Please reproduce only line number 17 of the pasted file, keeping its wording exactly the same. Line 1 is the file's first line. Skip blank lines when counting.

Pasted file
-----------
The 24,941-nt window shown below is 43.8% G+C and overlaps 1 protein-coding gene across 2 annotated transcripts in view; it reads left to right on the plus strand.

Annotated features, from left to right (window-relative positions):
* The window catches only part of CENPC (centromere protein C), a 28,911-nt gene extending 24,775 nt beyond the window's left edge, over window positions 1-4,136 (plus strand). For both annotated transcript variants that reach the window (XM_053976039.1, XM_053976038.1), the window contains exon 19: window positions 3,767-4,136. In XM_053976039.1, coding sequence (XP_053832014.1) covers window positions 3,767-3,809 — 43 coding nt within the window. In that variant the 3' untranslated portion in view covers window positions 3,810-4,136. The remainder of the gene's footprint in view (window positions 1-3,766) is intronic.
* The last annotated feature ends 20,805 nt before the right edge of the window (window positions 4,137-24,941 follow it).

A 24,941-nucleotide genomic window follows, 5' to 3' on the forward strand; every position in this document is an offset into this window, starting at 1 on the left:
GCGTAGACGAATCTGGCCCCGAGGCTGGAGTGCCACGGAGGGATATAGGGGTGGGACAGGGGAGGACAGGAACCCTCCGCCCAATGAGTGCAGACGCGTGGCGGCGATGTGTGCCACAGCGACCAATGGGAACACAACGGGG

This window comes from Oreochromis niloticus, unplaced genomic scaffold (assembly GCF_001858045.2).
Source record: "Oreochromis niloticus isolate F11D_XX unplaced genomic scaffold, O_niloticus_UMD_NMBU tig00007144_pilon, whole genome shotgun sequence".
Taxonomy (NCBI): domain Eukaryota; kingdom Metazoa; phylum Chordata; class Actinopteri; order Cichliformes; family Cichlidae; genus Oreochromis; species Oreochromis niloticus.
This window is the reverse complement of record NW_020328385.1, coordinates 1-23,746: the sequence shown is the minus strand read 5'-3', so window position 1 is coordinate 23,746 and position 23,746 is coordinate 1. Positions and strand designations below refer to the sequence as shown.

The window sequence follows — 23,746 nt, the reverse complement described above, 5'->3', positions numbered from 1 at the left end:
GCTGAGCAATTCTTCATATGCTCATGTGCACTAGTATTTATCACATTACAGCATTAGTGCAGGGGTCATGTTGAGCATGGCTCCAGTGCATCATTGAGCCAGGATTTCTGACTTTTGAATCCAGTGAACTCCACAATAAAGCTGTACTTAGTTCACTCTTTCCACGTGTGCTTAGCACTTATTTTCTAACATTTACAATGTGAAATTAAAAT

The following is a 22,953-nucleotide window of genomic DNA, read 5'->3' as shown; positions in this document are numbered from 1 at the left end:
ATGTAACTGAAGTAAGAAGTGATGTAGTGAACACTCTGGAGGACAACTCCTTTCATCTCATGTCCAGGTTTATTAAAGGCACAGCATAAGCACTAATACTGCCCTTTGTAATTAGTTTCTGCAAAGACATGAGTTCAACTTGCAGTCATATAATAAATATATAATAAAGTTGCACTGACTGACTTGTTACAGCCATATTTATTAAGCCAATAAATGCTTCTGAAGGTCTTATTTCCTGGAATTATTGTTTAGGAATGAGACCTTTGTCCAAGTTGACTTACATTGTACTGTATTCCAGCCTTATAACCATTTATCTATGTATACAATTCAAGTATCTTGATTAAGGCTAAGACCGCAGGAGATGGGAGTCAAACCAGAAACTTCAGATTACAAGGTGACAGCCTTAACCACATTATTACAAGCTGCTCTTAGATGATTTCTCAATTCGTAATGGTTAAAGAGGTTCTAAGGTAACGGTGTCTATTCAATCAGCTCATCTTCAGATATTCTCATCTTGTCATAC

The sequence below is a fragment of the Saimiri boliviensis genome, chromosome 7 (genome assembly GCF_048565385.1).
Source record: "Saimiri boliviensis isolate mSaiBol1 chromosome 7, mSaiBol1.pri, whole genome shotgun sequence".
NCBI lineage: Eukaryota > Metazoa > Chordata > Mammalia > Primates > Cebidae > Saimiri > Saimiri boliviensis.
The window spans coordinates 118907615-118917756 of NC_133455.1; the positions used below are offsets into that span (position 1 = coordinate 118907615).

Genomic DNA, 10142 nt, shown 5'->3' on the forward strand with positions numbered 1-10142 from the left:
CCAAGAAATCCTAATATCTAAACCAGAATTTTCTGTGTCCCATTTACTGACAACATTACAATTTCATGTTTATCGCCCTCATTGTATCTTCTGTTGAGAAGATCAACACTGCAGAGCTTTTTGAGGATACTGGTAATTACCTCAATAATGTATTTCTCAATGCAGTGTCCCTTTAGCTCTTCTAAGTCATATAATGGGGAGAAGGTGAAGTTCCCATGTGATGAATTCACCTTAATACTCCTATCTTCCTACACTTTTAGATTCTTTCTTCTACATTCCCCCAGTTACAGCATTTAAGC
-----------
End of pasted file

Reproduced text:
NCBI lineage: Eukaryota > Metazoa > Chordata > Mammalia > Primates > Cebidae > Saimiri > Saimiri boliviensis.